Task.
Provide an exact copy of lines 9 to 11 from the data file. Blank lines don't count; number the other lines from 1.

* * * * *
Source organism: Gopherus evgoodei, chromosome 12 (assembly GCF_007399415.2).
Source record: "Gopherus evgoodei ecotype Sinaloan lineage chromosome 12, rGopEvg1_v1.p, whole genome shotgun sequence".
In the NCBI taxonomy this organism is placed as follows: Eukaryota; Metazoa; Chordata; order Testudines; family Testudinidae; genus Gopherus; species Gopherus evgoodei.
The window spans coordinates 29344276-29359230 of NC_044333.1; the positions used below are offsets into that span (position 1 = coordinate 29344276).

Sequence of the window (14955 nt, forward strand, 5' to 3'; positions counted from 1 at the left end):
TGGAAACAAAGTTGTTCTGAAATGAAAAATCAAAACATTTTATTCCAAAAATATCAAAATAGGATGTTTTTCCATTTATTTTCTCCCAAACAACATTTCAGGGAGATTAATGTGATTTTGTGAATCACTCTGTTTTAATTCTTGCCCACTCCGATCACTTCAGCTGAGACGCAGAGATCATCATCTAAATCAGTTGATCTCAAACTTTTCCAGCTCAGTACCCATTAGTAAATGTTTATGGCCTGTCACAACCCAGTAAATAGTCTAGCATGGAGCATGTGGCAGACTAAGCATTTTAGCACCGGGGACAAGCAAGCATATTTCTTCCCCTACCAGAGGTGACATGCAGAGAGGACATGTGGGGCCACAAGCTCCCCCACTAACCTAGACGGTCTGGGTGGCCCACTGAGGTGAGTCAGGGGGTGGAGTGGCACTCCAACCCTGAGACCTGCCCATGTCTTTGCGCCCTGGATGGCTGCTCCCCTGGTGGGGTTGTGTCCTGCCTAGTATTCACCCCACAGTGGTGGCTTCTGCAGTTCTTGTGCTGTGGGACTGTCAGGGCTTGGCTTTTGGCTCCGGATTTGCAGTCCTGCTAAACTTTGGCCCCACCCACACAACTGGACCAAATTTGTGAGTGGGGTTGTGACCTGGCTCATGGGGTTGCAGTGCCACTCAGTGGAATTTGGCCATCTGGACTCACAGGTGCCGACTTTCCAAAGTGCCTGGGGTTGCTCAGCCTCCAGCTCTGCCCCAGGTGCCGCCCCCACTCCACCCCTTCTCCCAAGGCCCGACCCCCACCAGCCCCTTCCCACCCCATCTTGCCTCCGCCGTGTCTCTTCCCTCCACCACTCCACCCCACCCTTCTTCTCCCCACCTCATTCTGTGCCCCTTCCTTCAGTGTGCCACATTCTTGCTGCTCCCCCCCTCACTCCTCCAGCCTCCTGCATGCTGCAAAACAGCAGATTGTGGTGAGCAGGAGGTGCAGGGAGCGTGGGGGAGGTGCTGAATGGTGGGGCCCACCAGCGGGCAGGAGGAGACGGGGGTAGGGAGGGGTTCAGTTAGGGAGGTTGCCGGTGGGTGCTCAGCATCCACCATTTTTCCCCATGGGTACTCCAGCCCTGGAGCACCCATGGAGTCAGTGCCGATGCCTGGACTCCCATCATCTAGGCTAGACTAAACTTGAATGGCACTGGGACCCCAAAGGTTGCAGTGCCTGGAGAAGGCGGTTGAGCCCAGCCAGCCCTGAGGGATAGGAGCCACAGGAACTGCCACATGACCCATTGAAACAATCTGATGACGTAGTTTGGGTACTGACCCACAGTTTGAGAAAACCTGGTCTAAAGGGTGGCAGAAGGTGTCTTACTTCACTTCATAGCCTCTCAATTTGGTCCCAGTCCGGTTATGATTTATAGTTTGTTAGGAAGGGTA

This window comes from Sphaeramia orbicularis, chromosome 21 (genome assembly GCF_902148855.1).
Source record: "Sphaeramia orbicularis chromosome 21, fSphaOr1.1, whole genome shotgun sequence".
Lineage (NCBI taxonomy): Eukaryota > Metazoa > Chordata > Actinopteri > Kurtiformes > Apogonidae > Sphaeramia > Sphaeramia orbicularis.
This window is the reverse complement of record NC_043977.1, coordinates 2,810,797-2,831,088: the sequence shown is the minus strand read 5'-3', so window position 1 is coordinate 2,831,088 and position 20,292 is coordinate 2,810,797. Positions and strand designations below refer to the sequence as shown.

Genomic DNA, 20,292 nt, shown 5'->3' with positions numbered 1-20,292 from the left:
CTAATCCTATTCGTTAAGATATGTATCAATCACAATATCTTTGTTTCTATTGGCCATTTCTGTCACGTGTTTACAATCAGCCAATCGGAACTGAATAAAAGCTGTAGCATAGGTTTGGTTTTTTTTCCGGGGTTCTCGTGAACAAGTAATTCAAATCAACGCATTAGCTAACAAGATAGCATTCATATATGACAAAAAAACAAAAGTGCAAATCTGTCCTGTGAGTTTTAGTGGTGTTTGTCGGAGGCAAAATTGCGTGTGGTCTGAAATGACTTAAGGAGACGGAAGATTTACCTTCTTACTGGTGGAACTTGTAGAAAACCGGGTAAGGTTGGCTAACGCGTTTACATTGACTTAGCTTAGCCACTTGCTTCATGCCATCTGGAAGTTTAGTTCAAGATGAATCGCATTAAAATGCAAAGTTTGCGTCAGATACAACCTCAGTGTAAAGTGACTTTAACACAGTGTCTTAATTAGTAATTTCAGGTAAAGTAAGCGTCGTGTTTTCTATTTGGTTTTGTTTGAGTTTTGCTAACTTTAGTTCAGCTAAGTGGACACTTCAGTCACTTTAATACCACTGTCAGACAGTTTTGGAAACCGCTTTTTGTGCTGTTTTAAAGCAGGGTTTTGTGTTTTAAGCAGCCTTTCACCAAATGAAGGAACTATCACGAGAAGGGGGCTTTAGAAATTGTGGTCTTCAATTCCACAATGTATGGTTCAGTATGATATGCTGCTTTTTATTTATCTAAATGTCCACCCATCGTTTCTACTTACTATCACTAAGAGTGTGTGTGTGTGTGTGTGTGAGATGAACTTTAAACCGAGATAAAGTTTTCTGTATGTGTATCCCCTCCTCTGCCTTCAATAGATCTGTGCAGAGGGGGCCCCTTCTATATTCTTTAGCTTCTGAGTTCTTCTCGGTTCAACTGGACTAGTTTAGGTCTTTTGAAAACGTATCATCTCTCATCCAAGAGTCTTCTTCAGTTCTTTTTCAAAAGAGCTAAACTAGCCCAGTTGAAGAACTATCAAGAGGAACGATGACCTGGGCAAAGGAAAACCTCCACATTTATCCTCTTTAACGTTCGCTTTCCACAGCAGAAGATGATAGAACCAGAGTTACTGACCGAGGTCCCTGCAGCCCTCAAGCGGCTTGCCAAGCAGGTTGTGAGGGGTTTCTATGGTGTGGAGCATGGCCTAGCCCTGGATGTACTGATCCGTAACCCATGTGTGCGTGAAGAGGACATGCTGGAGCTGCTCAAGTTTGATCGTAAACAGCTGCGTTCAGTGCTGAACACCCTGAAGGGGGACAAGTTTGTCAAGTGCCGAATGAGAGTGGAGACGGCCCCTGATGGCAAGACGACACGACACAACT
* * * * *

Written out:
Lineage (NCBI taxonomy): Eukaryota > Metazoa > Chordata > Actinopteri > Kurtiformes > Apogonidae > Sphaeramia > Sphaeramia orbicularis.
This window is the reverse complement of record NC_043977.1, coordinates 2,810,797-2,831,088: the sequence shown is the minus strand read 5'-3', so window position 1 is coordinate 2,831,088 and position 20,292 is coordinate 2,810,797. Positions and strand designations below refer to the sequence as shown.

Genomic DNA, 20,292 nt, shown 5'->3' with positions numbered 1-20,292 from the left: